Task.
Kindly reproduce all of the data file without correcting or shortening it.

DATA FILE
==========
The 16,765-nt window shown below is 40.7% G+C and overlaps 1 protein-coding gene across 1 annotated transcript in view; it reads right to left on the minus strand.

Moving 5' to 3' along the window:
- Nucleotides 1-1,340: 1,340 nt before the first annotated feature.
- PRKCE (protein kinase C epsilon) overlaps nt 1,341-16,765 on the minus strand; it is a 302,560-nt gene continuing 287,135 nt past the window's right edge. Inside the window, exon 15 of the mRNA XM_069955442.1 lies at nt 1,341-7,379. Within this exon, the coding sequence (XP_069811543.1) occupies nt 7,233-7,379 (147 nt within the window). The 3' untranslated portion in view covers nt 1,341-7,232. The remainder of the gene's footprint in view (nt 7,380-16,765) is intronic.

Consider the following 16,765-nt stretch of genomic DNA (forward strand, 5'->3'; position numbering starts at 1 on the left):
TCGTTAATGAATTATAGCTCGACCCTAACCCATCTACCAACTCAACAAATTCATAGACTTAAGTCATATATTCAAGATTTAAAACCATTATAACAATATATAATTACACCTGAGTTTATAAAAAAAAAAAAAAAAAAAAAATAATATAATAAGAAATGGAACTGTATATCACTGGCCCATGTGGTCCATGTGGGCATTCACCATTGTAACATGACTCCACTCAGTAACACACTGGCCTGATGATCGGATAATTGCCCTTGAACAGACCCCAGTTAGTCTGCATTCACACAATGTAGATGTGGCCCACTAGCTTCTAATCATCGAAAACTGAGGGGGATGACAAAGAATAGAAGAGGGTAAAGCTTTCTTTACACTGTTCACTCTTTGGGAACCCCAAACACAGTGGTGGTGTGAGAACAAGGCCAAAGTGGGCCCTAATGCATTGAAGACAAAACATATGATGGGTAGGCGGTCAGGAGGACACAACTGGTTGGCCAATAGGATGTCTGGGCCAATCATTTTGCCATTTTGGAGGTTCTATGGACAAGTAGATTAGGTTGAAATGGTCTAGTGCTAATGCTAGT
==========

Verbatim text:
The 16,765-nt window shown below is 40.7% G+C and overlaps 1 protein-coding gene across 1 annotated transcript in view; it reads right to left on the minus strand.

Moving 5' to 3' along the window:
- Nucleotides 1-1,340: 1,340 nt before the first annotated feature.
- PRKCE (protein kinase C epsilon) overlaps nt 1,341-16,765 on the minus strand; it is a 302,560-nt gene continuing 287,135 nt past the window's right edge. Inside the window, exon 15 of the mRNA XM_069955442.1 lies at nt 1,341-7,379. Within this exon, the coding sequence (XP_069811543.1) occupies nt 7,233-7,379 (147 nt within the window). The 3' untranslated portion in view covers nt 1,341-7,232. The remainder of the gene's footprint in view (nt 7,380-16,765) is intronic.

Consider the following 16,765-nt stretch of genomic DNA (forward strand, 5'->3'; position numbering starts at 1 on the left):
TCGTTAATGAATTATAGCTCGACCCTAACCCATCTACCAACTCAACAAATTCATAGACTTAAGTCATATATTCAAGATTTAAAACCATTATAACAATATATAATTACACCTGAGTTTATAAAAAAAAAAAAAAAAAAAAAATAATATAATAAGAAATGGAACTGTATATCACTGGCCCATGTGGTCCATGTGGGCATTCACCATTGTAACATGACTCCACTCAGTAACACACTGGCCTGATGATCGGATAATTGCCCTTGAACAGACCCCAGTTAGTCTGCATTCACACAATGTAGATGTGGCCCACTAGCTTCTAATCATCGAAAACTGAGGGGGATGACAAAGAATAGAAGAGGGTAAAGCTTTCTTTACACTGTTCACTCTTTGGGAACCCCAAACACAGTGGTGGTGTGAGAACAAGGCCAAAGTGGGCCCTAATGCATTGAAGACAAAACATATGATGGGTAGGCGGTCAGGAGGACACAACTGGTTGGCCAATAGGATGTCTGGGCCAATCATTTTGCCATTTTGGAGGTTCTATGGACAAGTAGATTAGGTTGAAATGGTCTAGTGCTAATGCTAGT